Two natural disasters have struck Germany, the first painfully long and persistent, the second short and devastating, but both with effects far beyond the day.

Both have something else in common.

Due to the disaster of the pandemic as well as the flood disaster in the cities and villages of Rhineland-Palatinate and North Rhine-Westphalia, German society is getting to know each other anew, and perhaps differently than one thought.

The willingness to help in the floodplains is enormous. Whole “helper cities” emerged overnight and an emergency aid infrastructure was created in a short space of time. The volunteer support is so great that it is literally overwhelming and needs to be stopped. The access roads to some places in the flood areas were congested at the weekend - not because gawkers had set out, but people who wanted to lend a hand. The first aid deliveries had to be slowed down because the warehouse at the Nürburgring was overcrowded within a few days. In the affected places themselves, however desperate the situation may be in many places, there is hope in view of neighborhood help, in view of the large number of volunteers and in view of the municipal structures geared towards emergency aid.

Fire brigades, clubs, charities, aid organizations and municipalities are the backbone of these networks of small-scale solidarity. The focus of the donation, however, is volunteering, the institution that has a word in its name that has gone out of fashion. But who would deny that it is an honor to offer help to those in need - without asking long questions or pointing to others. The unselfish commitment is not only a pillar of every civil society in times of need. Volunteering, whether in a public function or in voluntary service, turns out to be the soul of this society. When it all collapses, you can rely on it.

The focus of helpfulness will one day have to shift from this sphere to another, that of the state.

That shouldn't obscure the fact that it is not the state that can do everything better.

Every civil society initiative is initially more nimble and more direct than state activity is capable of.

Even now, however, there would be no progress in the disaster areas if the two did not mesh.

After all, the need to help does not come from the fact that the state or the “system” has failed and failed.

The reason is that hardly anyone wants to evade the privately organized and state-supported willingness to help, which can be accessed anytime and anywhere in Germany at the push of a button.

Anti-social behavior of a few

This relativizes an image of our society in which egoism, hedonism or unrestrained individualization dominate. They may belong and bloom their strange blossoms. Like now, when helpers and rescue workers are attacked, an anti-social behavior of a few, which is one of the abysses of our time. Maybe this is because weird brains started the first conspiracy theories about what caused the catastrophe. This is sensational, but does not deserve the attention like the thousands of helpers who pick up a shovel without thinking about themselves but first of all about their neighbor.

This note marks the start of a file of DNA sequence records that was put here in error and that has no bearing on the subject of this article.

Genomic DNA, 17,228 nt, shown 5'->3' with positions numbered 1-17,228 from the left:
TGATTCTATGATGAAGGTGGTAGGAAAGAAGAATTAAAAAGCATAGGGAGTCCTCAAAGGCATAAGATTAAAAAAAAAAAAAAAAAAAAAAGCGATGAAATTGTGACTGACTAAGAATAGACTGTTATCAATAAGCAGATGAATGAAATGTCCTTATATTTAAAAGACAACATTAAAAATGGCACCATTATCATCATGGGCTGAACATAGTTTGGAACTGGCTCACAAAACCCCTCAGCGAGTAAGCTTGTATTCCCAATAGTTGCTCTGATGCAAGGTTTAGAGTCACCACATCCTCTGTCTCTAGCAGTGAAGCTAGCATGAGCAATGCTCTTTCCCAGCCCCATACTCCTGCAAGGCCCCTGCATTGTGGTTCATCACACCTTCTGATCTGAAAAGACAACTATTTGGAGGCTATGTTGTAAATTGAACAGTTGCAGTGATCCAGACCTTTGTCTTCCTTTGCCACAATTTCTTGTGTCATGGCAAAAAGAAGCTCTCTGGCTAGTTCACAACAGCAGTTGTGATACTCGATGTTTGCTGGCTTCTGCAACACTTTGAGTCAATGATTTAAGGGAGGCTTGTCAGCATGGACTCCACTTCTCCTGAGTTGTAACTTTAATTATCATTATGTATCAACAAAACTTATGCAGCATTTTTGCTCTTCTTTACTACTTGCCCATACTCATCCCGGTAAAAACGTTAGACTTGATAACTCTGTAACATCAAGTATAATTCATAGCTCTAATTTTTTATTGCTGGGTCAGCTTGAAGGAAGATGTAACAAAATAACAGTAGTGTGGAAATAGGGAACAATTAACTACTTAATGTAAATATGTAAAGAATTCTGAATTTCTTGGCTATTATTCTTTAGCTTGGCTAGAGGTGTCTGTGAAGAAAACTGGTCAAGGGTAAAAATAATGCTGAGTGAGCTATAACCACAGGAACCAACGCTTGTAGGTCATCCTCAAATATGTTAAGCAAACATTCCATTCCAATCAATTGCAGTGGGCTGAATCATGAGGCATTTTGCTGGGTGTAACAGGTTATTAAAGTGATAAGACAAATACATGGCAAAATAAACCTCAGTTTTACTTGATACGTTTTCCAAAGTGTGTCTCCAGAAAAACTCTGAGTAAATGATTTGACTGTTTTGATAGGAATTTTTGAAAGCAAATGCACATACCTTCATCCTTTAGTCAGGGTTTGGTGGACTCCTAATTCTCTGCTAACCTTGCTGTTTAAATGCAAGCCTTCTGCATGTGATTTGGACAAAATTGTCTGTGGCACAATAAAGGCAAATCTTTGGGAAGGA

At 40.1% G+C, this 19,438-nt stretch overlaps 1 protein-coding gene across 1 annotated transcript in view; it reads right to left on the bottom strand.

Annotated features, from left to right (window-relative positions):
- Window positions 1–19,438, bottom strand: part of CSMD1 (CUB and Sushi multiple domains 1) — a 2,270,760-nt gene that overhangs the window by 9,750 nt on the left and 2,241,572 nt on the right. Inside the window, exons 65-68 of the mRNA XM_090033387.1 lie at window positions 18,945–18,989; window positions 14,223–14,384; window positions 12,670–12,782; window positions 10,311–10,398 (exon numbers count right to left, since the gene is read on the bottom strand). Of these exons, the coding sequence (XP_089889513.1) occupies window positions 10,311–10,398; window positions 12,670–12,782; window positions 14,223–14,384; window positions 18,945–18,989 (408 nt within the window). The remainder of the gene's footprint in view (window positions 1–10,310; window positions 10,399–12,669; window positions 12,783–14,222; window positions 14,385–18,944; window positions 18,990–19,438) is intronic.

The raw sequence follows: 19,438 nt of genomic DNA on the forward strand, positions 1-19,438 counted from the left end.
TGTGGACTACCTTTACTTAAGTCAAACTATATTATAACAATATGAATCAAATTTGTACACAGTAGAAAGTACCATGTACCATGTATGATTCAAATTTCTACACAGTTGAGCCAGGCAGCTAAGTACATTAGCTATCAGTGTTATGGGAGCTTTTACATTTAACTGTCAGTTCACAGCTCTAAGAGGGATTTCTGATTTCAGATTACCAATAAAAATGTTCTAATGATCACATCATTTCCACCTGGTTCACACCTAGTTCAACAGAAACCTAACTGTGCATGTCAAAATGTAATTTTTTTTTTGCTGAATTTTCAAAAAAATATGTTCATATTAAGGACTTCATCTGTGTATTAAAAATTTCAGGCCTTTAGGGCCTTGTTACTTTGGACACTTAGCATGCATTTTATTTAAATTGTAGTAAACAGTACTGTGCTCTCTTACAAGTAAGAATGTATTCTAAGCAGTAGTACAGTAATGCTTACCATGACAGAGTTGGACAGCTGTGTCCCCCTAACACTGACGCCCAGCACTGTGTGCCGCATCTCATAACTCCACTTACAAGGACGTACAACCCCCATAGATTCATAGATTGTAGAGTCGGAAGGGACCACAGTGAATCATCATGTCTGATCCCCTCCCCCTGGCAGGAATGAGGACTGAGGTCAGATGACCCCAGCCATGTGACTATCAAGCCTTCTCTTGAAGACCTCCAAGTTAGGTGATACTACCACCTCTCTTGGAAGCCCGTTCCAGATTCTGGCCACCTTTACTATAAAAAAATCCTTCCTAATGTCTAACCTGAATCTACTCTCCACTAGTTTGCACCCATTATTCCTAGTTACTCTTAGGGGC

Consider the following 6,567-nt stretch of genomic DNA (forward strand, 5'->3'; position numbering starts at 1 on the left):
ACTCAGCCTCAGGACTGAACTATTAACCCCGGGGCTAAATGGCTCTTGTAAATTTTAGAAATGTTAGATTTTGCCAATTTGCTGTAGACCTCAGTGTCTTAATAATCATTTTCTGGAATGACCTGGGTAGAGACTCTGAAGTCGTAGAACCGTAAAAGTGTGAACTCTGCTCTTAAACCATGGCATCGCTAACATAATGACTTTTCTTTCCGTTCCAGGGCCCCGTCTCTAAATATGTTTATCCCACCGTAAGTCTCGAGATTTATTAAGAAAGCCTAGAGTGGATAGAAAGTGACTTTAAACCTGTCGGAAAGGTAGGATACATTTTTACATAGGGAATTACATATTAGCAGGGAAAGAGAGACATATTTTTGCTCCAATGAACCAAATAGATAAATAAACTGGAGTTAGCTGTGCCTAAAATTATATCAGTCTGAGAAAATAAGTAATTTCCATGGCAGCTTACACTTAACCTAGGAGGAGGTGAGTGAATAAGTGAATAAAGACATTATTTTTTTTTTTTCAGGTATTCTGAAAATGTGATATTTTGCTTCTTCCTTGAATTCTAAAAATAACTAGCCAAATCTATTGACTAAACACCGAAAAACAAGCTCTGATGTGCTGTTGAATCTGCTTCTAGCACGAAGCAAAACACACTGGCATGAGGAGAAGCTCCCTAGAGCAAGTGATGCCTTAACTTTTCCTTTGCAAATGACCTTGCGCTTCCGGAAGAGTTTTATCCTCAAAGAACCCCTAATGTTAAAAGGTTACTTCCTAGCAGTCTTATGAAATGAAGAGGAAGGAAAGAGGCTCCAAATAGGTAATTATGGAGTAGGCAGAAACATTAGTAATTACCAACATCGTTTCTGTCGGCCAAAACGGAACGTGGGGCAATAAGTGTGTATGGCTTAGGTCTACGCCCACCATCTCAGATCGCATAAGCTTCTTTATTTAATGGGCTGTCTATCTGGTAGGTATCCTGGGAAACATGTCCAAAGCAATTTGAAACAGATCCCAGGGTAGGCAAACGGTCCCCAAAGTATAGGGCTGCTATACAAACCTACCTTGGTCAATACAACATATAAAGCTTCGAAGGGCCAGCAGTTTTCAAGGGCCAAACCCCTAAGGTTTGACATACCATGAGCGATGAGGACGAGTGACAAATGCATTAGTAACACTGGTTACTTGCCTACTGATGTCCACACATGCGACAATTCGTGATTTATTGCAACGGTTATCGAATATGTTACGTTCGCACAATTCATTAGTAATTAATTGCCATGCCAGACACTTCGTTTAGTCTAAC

This contrast is all too familiar from the other catastrophe, the corona pandemic.

The natural catastrophe, the consequences of which will be as great as the climatically favored devastation in the Eifel, Sauerland and Ruhr areas, similarly harbors a willingness to help that is selfless.

You don't even have to pick up a shovel for that.

In this case, solidarity is expressed not only in the discipline that the recurring lockdown required, and not only in the work for the sick and for groups at risk.

It is expressed above all in the willingness to protect yourself and others permanently, even if going to the vaccination center may be associated with a queasy feeling.

Everyone should be able to demand that much volunteer work.

The fact that it is so difficult to mobilize such overwhelming support for the fight against corona as it is for the population in the disaster areas shows the light and dark sides of a society that does not want to and must not be forced to be happy.

Indifference to the common good, cheap criticism of the state, sacrifice for the neighbor, spontaneous action against the disaster, mortal danger in emergency aid, all of these are sometimes closely related.

In the catastrophe, however, German society is more productive, more stable and more admirable than it is sometimes attested to.

She will have to show this face more often in the years to come.

Because the signs of the times are such that even normal times could demand an effort that some people find abnormal.